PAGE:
A rare slice of NFL history in its infancy will be up for grabs during Heritage Auctions’ current catalog auction, which takes place May 17-18 in Dallas.
A program from an Oct. 24, 1920, game between the host Rock Island Independents and the Racine Cardinals shows the National Football League during its first season, when a loose confederation of teams combined to form the American Professional Football Association.
Rock Island, Illinois, is part of the Quad Cities area of Illinois and Iowa that straddle the Mississippi River. Quick, now — name the other three cities. Most people can guess Moline and Davenport, but few remember Bettendorf. But in 1920, Bettendorf was a small town, so the area was known as the Tri-Cities area of northwestern Illinois and southeastern Iowa.
The Cardinals already were establishing themselves as a wandering franchise, foreshadowing later moves to St. Louis and Arizona. In 1920, the Cardinals were alternately listed as being from Racine, Wisconsin, and Chicago; the Daily Times of Davenport, Iowa, in its preview, noted that “Tomorrow’s game at Douglas Park against the Racine or Chicago Cardinals, as they are now known,” was a big game for the Independents, who were 3-1 but had suffered their first loss a week earlier, falling 7-0 to the Decatur Staleys. The touchdown by the Staleys marked the first points scored against the Independents all season, as they had scored 48, 45 and 26 points in three shutout wins to open the year.
The Cardinals, meanwhile, were 1-0-1, opening the season with a scoreless tie against the Chicago Tigers and then pummeling the Moline Universal Tractors 33-0. The Cardinals were led by quarterback John “Paddy” Driscoll, who “runs like a 12-pound jack rabbit and hits the line like a two-ton truck,” according to the Daily Times.
The program offered by Heritage Auctions is a rarity because there are so few that still exist from the 1920s. Heritage is touting it as the oldest known APFA program. The card is red and measures 5½ inches by 3½ inches. It includes the team rosters for both squads and is topped by an advertisement for dancing at the local Coliseum. There are check marks next to the names of the Rock Island players who played in the game, with some other writing at the bottom of the program.
The game seemed to have more importance in Iowa. In an advertisement that anchored the bottom right corner of the Daily Times sports page, fans were asked, “Well, Who Is Going To Win This Time?” The game preview merited a banner headline in the Daily Times sports page on Oct. 23, with a subhead that warned “Independent Players Fight for Grid Lives; Defeat Will Mean Blue Slip Distribution.” Meanwhile, The Chicago Daily Tribune blithely devoted a paragraph about the upcoming game in its Oct. 19, 1920, edition.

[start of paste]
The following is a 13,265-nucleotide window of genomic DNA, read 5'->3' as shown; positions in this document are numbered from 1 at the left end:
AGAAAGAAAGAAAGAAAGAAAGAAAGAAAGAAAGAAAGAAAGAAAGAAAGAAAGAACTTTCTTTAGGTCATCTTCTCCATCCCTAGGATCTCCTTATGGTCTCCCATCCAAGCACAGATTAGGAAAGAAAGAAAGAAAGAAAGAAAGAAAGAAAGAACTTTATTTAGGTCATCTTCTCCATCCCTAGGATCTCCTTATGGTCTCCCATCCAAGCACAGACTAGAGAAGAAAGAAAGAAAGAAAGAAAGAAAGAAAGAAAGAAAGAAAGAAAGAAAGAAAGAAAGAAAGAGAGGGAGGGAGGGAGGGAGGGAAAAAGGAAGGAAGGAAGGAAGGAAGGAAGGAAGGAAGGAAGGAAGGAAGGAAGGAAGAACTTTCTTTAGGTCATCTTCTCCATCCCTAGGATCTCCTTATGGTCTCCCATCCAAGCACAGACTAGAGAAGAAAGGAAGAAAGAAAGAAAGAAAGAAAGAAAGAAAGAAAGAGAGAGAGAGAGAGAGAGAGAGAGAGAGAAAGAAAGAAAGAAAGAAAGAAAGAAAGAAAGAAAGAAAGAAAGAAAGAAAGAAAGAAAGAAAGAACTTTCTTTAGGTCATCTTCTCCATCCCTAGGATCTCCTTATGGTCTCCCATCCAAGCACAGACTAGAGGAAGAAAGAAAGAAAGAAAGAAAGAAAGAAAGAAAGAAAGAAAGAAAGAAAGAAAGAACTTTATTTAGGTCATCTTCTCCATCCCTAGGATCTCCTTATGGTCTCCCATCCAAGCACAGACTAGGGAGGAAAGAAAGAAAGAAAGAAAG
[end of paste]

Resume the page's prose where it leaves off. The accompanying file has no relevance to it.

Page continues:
Apparently, the threat of unemployment was a motivating factor for the Independents, who won 7-0 before a hometown crowd of 4,000 fans. Iowa native Sid Nichols, stepping in for an injured Rube Ursella at quarterback, threw a 6-yard touchdown pass to fullback Arnie Wyman early in the second quarter. Nichols also kicked the extra point.
Driscoll missed two dropkick attempts, and the Cardinals’ best chance to tie came in the final moments, when Driscoll completed passes of 22 and 10 yards to the Rock Island 24. On the next play, Driscoll threw a pass that Lenny Sachs caught at the 5-yard-line, but he fumbled and Rock Island’s Ray “Waddy” Kuehl recovered just short of the goal line.
It was the first loss of the season for the Cardinals. Both teams would finish at 6-2-2 and tied for fourth place in the league, which had 14 franchises during the season.
Driscoll was the Cardinals’ coach during the franchise’s first three seasons, going 17-8-4. Driscoll also coached the Chicago Bears for two seasons, leading them to the Western Conference title with a 9-2-1 mark in 1956 before losing 47-7 to the New York Giants in the NFL title game. He went 14-9-1 overall.
In 1965, Driscoll would become the third quarterback to be inducted into the Pro Football Hall of Fame, following Dutch Clark (1963) and Jimmy Conzelman (1964). Driscoll passed for 18 touchdowns and ran for 25 during an era where the forward pass was rare. He also caught four TD passes. Driscoll died in Chicago in 1968 at the age of 73.
Nichols went on to coach college football, piloting Occidental College in Los Angeles from 1923 to 1925 and compiling a 13-10 record. Among his coaching victories was a 20-6 win against UCLA in his debut season. In 1926 he returned to the gridiron as an assistant with the Hollywood Generals of the Coast League, but by 1930 he was a salesman at an auto agency in Los Angeles and had become a manager by 1940. He remained in the auto industry in southern California for many years and died in 1971.
The opening bid for the program offered by Heritage Auctions is $2,500; with a buyer’s premium, that works out to $3,000 for starters. If there is a reserve on this lot, Heritage Auctions will post it on May 10.